If a veteran’s arthritis in their hands is caused by an already service-connected condition, then secondary service connection may be warranted. For example, if a veteran has a service-connected hand injury that caused arthritis to develop, the veteran may be eligible for service connection for arthritis secondary to the hand injury.
Importantly, arthritis can be the source of secondary conditions as well. For example, arthritis in the hands may cause depression if the condition prevents you from partaking in the same physical activities or completing the same tasks that you used to do. If VA determines that your service-connected arthritis is at least as likely as not to have caused your depression, then secondary service connection will be awarded.
Compensation & Pension Exams for Arthritis in the Hands
If you file a claim for VA disability benefits for arthritis in your hands, VA may request a Compensation & Pension exam. A Compensation & Pension (C&P) exam is an exam that VA uses to evaluate the veteran’s claimed condition and determine if service connection is warranted. During the exam, the examiner will also collect evidence to assign a rating if service connected is granted.
The examiner is usually a VA physician or a VA contracted physician. Importantly, they must be qualified to examine the condition, meaning that an orthopedic doctor will usually examine arthritis in the hands. Prior to the exam, the examiner will also need to review the veteran’s c-file so they are familiar with the veteran’s case.
Following the exam, the examiner will write up a report that includes a review of the exam’s findings, any clinical test results, and any medical literature used to determine the cause or origin of your condition.
If the examiner is trying to determine whether service connection is established, they will write up a medical opinion that states one of two things: (1) it is “at least as likely as not” that the arthritis in your hands was incurred in or aggravated by service, or (2) it is “less likely than not” that the arthritis in your hands was incurred in or aggravated by service.
How Does VA Rate Arthritis in the Hand?
Once service connection is granted, VA will assign a disability rating depending on the severity of the condition. This condition can be rated in several ways, based on the type of arthritis.
For osteoarthritis in the ankle, the rating criteria under 38 CFR § 4.71a, Diagnostic Code 5003 are as follows:
- 20% – with X-ray evidence of involvement of two or more major joints or two or more minor joint groups, with occasional incapacitating exacerbations
- 10% – with X-ray evidence of involvement of two or more major joints or two or more minor joint groups
VA rates rheumatoid arthritis in the ankle under 38 CFR § 4.71(a), Diagnostic Code 5002.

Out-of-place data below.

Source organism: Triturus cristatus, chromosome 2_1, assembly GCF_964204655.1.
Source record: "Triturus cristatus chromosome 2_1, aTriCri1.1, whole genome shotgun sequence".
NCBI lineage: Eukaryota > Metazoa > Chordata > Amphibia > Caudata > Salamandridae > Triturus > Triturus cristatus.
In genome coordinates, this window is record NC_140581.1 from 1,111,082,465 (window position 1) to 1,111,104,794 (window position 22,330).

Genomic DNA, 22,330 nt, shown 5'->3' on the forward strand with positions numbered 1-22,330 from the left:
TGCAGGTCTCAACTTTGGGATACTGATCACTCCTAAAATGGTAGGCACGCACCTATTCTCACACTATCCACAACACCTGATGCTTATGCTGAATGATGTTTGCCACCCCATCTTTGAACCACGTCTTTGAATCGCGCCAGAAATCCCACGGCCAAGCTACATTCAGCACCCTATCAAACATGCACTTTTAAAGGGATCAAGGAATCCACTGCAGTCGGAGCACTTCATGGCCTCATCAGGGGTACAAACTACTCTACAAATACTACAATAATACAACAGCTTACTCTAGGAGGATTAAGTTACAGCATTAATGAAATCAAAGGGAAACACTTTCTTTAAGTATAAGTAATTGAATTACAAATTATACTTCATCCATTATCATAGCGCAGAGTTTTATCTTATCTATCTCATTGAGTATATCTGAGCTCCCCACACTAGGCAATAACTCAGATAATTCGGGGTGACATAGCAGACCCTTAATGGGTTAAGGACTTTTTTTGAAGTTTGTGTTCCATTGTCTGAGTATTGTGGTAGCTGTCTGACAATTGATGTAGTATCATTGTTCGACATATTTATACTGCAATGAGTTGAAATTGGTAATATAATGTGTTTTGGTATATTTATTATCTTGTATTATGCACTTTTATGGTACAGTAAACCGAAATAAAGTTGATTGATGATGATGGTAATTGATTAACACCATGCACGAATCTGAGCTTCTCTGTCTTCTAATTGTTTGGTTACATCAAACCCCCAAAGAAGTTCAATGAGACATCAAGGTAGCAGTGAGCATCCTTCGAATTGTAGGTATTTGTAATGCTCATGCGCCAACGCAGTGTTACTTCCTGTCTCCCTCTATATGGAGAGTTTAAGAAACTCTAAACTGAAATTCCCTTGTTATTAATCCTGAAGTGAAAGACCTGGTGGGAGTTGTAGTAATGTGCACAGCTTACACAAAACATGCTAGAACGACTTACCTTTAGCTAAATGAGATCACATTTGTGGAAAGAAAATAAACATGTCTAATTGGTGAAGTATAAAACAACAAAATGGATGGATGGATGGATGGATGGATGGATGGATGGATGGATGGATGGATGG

To be rated under this code, there are three specifications:
(1) The arthritis must be active;
(2) It must be affecting at least two joints; and
(3) The veteran must submit a definitive diagnosis.
The ratings range from 0 to 100 percent disabling and depend mostly on the number of incapacitating episodes a veteran experiences due to their rheumatoid arthritis. The rating criteria are as follows:
- 100% – with constitutional manifestations associated with active joint involvement, totally incapacitating
- 60% – with weight loss and anemia productive of severe impairment of health or severely incapacitating exacerbations occurring four or more times per year, or a lesser number of prolonged periods
- 40% – symptom combinations productive of definite impairment of health objectively supported by examination findings or incapacitating exacerbations occurring three or more times per year
- 20% – one or two exacerbations a year in a well-established diagnosis
TDIU for Arthritis in the Hand
Veterans who experience arthritis in their hands often face many challenges in their day-to-day lives and may have difficulty obtaining or maintaining employment, since use of the hands is integral to many forms of employment. If a veteran faces these circumstances, a monthly benefit called TDIU, or total disability based on individual unemployability, may be available to help.
TDIU compensates veterans at the 100 percent rating level, even if their combined disability rating is less than that.
In order to be eligible for TDIU, veterans must meet the rating criteria for either schedular or extraschedular TDIU.
To be eligible for schedular TDIU, veterans must have:
- One condition rated at 60 percent at least; OR
- Two conditions that can be combined to reach 70 percent, where one condition is rated at minimum 40 percent.
If veterans do not meet the above criteria, they may still be eligible for extraschedular TDIU. For this form of TDIU, veterans must prove that their condition(s) uniquely hinder their ability to maintain substantially gainful employment. Extraschedular TDIU is rated under 38 CFR § 4.16b.
Getting an Accredited Representative to Help with VA Benefits for Arthritis in the Hands
If you have previously been denied VA disability benefits for arthritis in your hands, help may be available to you. An accredited representative can help you navigate the claims and appeals process by supplementing your claim with evidence and crafting skilled arguments.
The accredited representatives at Chisholm Chisholm & Kilpatrick have helped many veterans win the benefits they deserve, including benefits for arthritis. If you need an accredited representative to help you, call our office today for a free case evaluation.
Share this Post